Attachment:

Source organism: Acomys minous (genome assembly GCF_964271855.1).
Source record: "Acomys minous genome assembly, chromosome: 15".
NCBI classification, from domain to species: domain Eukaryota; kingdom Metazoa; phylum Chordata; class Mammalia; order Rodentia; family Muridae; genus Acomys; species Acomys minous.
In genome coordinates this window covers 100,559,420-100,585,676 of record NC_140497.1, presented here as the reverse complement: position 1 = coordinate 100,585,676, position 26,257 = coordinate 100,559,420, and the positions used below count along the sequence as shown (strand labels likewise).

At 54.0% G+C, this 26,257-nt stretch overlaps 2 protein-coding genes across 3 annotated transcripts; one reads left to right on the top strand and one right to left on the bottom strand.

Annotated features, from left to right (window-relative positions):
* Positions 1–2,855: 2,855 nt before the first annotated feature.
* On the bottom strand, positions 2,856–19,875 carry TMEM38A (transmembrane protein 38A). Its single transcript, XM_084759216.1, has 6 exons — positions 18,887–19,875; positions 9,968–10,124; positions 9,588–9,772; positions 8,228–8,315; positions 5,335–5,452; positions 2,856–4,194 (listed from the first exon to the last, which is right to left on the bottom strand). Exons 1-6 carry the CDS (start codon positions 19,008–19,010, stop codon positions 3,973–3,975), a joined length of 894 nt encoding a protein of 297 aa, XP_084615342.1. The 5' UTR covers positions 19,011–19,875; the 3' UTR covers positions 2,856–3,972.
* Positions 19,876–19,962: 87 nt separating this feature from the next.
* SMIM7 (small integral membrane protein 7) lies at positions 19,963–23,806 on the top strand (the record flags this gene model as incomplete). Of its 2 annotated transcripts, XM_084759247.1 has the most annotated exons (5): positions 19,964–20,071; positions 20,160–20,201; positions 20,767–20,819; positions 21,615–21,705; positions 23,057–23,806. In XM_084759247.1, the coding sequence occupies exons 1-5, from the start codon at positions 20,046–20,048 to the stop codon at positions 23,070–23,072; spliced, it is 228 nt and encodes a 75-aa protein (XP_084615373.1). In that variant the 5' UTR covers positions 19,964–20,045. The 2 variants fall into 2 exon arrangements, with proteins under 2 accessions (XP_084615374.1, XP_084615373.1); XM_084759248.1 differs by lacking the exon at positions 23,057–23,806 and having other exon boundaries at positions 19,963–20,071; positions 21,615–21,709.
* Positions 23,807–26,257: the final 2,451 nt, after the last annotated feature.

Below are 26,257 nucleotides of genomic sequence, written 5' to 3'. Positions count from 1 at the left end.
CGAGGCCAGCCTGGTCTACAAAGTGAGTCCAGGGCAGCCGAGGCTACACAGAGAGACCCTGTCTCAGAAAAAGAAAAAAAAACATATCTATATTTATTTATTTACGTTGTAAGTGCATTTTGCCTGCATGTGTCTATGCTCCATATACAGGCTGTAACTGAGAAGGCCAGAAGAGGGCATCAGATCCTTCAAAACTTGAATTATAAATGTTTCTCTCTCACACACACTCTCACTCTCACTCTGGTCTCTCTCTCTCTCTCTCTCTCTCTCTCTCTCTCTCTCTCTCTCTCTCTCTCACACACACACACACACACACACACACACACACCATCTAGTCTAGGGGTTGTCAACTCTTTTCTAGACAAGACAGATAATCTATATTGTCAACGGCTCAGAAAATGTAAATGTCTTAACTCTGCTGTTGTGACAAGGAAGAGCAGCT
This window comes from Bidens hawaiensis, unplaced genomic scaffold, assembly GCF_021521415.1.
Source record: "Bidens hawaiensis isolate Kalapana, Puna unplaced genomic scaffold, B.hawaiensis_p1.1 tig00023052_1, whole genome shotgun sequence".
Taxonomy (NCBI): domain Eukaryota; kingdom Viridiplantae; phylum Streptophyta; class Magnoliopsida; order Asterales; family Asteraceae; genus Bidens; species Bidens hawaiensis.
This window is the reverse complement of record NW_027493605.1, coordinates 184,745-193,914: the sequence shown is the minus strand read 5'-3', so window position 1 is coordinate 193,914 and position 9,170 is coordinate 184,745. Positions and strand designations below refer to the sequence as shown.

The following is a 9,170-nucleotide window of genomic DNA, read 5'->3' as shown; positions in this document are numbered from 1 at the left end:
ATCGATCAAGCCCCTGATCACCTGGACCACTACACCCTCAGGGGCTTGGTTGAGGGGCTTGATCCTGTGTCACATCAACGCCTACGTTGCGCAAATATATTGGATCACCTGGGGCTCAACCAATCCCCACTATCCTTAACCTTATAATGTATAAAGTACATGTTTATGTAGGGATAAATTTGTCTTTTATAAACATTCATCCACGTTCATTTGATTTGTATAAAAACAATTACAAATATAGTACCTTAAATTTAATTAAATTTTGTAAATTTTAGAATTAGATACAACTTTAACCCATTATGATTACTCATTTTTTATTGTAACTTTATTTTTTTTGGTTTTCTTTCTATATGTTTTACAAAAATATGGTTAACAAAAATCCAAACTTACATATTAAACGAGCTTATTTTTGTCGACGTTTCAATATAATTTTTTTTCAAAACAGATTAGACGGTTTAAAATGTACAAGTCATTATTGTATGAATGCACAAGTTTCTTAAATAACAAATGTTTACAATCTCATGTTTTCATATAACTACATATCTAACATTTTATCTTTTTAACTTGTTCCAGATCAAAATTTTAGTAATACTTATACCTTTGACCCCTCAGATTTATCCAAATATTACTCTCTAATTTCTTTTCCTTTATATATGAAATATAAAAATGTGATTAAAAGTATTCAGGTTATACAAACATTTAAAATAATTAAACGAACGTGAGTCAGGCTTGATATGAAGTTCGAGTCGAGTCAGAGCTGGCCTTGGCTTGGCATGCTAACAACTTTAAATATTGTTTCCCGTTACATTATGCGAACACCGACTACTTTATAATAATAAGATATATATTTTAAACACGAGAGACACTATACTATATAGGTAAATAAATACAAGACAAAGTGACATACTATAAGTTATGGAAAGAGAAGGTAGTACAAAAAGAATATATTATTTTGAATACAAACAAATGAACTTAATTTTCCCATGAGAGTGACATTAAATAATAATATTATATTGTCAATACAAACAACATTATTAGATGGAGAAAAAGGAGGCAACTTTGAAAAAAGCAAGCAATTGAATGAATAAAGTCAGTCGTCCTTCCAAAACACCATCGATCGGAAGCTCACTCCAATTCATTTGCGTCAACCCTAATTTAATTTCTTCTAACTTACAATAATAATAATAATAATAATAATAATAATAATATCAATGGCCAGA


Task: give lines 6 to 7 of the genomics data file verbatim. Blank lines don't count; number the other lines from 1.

Annotated features, from left to right (window-relative positions):
* Positions 1–2,855: 2,855 nt before the first annotated feature.